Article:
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By electric pianos I mean Wurly, Tine, Rhodes, Reed, SA EP, FM EP, etc. How many are they? And how are they different? (Would be great if some song examples are provided.)

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Electric pianos are (typically) vintage instruments that produce sound in a mechanical way, capturing the sound with an electro-magnetic transducer of some kind (much like the pickups of an electric guitar).

The first models of these type of instruments appeared in 40's and 50's and the technology become mainstream in the 60's and 70's with two most important "families" of electric pianos: the Fender Rhodes (struck tines) and the Wurlitzer, or "Wurli" (struck reeds). The Wikipedia Electric Pianos page explains this in more detail and points to the specific pages of these two instruments, where more details and audio examples can also be found.

At the end of the 70's Yamaha introduced a different type of instrument, an electric "grand piano" (thanks to @Brian THOMAS for calling attention to this prior omission and for the text of the following period). Yamaha CP70 was an example of a giggable grand piano (proper hammers and strings) but with pick-ups and no sound board. This actually sounded like a piano and was the only decent sounding choice until sampling pianos became widespread.

FM (Frequency Modulation) is a synthesis technique invented by Yamaha in the 80's and applied in the famous Yamaha DX7 synthesizer, used by so many bands of the 80's and a great part of the so called "80's sound". In particular an "FM piano" type of (synthesized) sound is quite characteristic.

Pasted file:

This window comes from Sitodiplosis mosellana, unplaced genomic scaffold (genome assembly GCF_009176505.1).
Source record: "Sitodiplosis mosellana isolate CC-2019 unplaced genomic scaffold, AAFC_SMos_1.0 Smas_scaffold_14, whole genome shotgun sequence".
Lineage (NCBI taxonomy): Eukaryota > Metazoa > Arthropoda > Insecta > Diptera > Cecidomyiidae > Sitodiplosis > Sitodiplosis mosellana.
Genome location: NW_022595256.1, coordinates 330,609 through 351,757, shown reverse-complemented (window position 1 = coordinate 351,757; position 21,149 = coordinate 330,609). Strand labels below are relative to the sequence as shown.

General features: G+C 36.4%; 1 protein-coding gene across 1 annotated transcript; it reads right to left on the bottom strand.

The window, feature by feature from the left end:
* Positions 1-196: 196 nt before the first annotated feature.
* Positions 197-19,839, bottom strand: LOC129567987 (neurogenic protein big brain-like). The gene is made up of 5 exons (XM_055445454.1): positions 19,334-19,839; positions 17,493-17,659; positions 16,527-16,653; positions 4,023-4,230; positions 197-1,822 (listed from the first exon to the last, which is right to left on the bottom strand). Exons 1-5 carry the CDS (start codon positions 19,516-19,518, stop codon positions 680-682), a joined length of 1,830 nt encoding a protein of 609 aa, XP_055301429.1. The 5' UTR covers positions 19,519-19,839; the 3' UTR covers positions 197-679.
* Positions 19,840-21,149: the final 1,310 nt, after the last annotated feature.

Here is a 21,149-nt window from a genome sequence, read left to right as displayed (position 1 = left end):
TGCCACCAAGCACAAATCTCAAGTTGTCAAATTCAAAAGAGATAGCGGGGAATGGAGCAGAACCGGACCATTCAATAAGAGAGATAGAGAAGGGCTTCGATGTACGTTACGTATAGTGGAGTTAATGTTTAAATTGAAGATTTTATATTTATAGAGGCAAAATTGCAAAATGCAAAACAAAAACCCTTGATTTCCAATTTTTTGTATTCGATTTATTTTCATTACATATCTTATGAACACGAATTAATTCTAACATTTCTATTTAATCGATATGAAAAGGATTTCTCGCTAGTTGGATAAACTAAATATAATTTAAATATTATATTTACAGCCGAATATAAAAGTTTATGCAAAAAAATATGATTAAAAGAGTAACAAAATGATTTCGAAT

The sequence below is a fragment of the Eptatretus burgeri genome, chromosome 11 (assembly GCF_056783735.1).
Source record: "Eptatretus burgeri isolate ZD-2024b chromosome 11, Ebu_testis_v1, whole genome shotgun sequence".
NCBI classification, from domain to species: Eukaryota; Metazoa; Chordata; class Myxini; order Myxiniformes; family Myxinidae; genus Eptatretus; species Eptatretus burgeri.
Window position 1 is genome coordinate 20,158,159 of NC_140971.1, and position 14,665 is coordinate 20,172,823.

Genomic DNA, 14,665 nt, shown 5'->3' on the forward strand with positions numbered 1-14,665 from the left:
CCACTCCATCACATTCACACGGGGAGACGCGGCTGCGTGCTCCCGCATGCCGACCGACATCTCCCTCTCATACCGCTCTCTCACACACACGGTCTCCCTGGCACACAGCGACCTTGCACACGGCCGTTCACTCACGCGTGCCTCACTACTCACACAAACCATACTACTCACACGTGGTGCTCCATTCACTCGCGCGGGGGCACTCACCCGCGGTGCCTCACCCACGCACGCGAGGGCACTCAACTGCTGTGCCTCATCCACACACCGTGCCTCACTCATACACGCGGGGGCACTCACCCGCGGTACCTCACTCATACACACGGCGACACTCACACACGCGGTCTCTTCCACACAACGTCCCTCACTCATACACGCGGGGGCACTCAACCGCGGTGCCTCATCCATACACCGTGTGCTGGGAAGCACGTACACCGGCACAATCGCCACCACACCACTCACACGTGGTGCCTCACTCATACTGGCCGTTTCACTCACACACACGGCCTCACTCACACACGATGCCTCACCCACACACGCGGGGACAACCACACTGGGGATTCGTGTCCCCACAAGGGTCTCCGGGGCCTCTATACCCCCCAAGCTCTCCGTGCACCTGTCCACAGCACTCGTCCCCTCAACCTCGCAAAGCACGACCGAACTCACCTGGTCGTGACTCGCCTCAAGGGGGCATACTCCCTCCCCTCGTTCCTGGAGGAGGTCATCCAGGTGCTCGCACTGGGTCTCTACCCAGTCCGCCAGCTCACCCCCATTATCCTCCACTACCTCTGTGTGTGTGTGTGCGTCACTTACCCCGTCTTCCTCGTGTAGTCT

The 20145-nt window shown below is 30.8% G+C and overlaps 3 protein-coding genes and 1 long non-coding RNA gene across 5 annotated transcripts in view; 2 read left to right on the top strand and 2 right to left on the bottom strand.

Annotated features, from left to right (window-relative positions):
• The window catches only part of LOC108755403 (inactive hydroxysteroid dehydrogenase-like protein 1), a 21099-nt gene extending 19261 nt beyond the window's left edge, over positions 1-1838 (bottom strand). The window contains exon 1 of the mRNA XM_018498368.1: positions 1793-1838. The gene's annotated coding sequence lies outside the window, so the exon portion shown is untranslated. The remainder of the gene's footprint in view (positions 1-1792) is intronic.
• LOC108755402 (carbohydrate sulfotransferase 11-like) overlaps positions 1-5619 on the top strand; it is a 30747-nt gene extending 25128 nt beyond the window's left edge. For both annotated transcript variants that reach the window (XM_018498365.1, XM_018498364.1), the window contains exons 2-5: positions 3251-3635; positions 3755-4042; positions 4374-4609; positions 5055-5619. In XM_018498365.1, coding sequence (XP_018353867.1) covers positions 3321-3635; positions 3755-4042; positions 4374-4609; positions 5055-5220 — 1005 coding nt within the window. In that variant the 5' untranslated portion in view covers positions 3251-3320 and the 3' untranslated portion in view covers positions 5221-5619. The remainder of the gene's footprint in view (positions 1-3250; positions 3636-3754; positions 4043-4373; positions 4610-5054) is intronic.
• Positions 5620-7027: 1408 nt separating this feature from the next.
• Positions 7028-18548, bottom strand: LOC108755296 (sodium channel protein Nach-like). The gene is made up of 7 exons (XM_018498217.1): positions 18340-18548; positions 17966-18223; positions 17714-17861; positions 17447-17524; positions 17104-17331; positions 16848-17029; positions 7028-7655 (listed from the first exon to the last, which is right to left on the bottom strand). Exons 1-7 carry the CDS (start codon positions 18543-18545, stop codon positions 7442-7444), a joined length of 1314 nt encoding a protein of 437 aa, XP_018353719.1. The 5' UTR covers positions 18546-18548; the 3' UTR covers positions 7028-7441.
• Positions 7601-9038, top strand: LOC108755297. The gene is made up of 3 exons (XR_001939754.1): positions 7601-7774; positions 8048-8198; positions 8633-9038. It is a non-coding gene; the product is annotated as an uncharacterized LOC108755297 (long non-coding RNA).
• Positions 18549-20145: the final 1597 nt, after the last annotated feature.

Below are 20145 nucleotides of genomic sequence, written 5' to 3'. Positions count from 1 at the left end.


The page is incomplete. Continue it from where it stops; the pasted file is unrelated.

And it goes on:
SA (Structured Adaptative) is another synthesis technique, invented by Roland by the end of 80's, specifically to try to digitally recreate the sound of a(n acoustic) piano (unlike the technologies we've been talking about, that have their own characteristic sound and did not aimed to faithfully replicate the sound of an acoustic piano).

Both FM and SA are digital (purely electronic, not "electric") sound synthesis techniques (this excellent article tells the story and gives more details about these technologies).

That are and there were along time many different type of instruments that may fall in the category of electric/electronic pianos, but I think it's worth mentioning at least:

  • the whole host of home and stage pianos based on sampling.
  • the purely software based instruments with huge sampling libraries and a specific algorithms to try to emulate as faithfully as possible the dynamics of a real piano.
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    Also the Yamaha CP70 was an example of a giggable grand piano (proper hammers and strings) but with pick-ups and no sound board. This actually sounded like a piano and was the only decent sounding choice until sampling pianos became widespread. – Brian THOMAS Apr 25 '16 at 11:55
  • Brian, now that you mention it, you're quite right, the CP70 was a serious omission in my answer, for the sake of completion I'll edit the answer accordingly. – José David Apr 25 '16 at 13:59
  • +1 for incorporating a good comment (which are often purged over time) into the answer for the sake of improving the content. – Rockin Cowboy Apr 25 '16 at 15:06

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